YELLENOMICS 101

They say that getting to the summit is only half the journey; you hafta’ make it back down again, too. It’s getting to be a pretty big drop.

bofa-2

How long do you think it’s gonna’ rain? Forever?

e279ce2d-0727-47ab-9377-142e9528bb39_text

And what do you think will happen when it stops?

Dow Jones Industrial Average, 1900 - August 17, 2007.
 

Dow Jones Industrial Average, 1900 - 1940.

The greatest economic mind in America (supposedly) thinks she can keep the ball rolling indefinitely. Some, including Al Bartlett (1:13:53), would disagree.

dj20k_blogcrop

Advertisements

Yellen: Make It Rain

Switzerland just said no (with 78%) to a guaranteed income (helicopter money) for all its citizens.

With an unemployment rate of about 3 1/2%, they didn’t really need it. The fear was that it would encourage immigration. That seemed to be enough of an argument for Swiss adults to decide they did not want an extra 2500 CHF (625 CHF per child) per month. The system was to replace welfare.

The practice remains more or less untested. It was first posited by economist Milton Friedman in 1969. The basic principle is that if a central bank wants to raise inflation and output in an economy that is running substantially below potential, one of the most effective tools would be simply to give everyone direct money transfers.

Canada tried it in limited amounts and found that it did decrease poverty, but at what price? Some had trouble dealing with it and feared it would push the country further towards socialism. The Canadian program is set to launch in 2016. Canada’s unemployment rate is twice that of Switzerland which means it might have more popular support.

Finland is set to begin in 2017. France, United Kingdom, and parts of the Netherlands are set to implement similar programs soon. Will the US be next?

Helicopter money indeed, but for whom? Cui bono?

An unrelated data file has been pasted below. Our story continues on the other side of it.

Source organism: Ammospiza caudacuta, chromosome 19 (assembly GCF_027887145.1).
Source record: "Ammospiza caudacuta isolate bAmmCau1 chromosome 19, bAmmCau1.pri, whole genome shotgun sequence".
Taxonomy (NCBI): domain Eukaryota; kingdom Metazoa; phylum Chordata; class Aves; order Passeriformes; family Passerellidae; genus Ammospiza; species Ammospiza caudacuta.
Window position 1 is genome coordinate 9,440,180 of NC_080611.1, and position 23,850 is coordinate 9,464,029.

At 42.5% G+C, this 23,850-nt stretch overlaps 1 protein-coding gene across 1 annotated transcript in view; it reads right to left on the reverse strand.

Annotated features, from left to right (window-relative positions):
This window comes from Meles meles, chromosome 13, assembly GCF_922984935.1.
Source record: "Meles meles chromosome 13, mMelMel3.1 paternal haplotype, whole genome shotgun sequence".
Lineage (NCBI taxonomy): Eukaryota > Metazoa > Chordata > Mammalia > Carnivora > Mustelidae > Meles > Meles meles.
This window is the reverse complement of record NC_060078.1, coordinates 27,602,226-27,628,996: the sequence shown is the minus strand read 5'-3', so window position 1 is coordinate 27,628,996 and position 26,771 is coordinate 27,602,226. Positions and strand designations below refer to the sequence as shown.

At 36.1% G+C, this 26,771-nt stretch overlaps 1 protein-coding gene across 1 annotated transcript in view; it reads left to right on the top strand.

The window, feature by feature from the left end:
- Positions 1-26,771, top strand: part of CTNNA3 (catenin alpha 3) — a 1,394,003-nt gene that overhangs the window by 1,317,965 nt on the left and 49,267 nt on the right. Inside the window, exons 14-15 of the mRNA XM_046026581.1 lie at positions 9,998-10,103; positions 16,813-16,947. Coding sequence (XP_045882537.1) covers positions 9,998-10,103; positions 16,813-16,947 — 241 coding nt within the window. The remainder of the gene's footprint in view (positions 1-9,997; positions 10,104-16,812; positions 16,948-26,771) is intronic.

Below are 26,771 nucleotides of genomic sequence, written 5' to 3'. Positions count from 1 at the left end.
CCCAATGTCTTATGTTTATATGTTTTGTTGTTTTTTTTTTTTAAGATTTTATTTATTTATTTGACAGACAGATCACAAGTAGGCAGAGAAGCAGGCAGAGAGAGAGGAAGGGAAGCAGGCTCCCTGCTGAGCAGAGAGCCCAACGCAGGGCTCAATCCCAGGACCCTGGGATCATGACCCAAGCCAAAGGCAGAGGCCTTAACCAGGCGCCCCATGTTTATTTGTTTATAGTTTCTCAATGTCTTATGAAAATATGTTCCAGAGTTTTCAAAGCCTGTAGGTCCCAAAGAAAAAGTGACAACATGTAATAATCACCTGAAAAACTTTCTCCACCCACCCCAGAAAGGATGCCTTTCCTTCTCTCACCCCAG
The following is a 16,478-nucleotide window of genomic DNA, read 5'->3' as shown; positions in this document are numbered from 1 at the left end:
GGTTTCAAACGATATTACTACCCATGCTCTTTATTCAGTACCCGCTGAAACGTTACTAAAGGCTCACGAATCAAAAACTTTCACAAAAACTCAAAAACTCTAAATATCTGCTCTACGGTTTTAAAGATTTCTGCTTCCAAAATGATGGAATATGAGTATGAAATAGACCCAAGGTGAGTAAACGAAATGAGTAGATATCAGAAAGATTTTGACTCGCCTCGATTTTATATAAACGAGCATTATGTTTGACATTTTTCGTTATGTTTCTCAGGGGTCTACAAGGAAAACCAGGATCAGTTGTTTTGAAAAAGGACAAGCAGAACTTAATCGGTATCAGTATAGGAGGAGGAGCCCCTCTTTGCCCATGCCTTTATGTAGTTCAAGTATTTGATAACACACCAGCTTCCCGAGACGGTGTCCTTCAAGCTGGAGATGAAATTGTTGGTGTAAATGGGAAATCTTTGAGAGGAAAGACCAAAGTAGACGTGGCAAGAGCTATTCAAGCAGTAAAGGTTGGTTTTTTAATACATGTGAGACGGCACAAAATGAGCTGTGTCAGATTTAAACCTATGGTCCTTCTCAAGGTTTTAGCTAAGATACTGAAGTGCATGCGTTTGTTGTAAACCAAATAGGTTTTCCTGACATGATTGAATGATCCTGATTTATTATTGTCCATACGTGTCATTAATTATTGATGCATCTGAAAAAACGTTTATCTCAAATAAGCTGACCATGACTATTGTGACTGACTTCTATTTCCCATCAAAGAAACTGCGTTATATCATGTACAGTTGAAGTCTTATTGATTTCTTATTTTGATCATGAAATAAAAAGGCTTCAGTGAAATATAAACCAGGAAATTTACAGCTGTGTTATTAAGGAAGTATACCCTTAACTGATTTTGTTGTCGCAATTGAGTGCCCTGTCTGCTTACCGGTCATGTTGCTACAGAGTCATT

.

.

image: ©laphotoshoppe [at] gmail [dot] com

Lift-off, or Splash-down?

Today is the day the Fed decides whether it will raise interest rates or not. Nobody at all is talking about this but, heck, they might even go negative. From a nominal 0.10%, if the rate is dropped 0.25%, that would turn (near) ZIRP into (full-on) NIRP.

Maybe there will be a bomb scare and the meeting will be called off. That way ISIS can be blamed, guns can be confiscated, Christmas spending won’t be affected, the Fed won’t be scrutinized, and the hike can happen in January when it won’t matter so much, if at all. Everybody will be broke by then anyway.

We will have to wait and see. In the meantime, watch for falling… uh… objects.

*Update*

No bomb scare, no NIRP (yet,) no good sense from the Fed. Today’s hike caused already over-priced markets everywhere (even Brazil) to climb even higher. Is this a good thing, or did the Fed screw up once again?

If hikes are no good, and Nirp is no good (punishes responsible savers,) what options are left? When all markets are manipulated (to paraphrase Carney,) how does this bode for the entrepreneurs who are supposed to lift us out of recession? How are they supposed to make projections? How can they justify risking investments and hiring their workforce?

Defenestration did not appear to be a significant problem.

In the end, the Fed did not surprise, and raised interest rates for the first time in almost a decade in a widely telegraphed move while signaling that the pace of subsequent increases will be “gradual” and in line with previous projections. The Federal Open Market Committee unanimously voted to set the new target range for the federal funds rate at 0.25 percent to 0.5 percent, up from zero to 0.25 percent. Policy makers separately forecast an appropriate rate of 1.375 percent at the end of 2016, the same as September, implying four quarter-point increases in the target range next year, based on the median number from 17 officials.”

.

© laphotoshoppe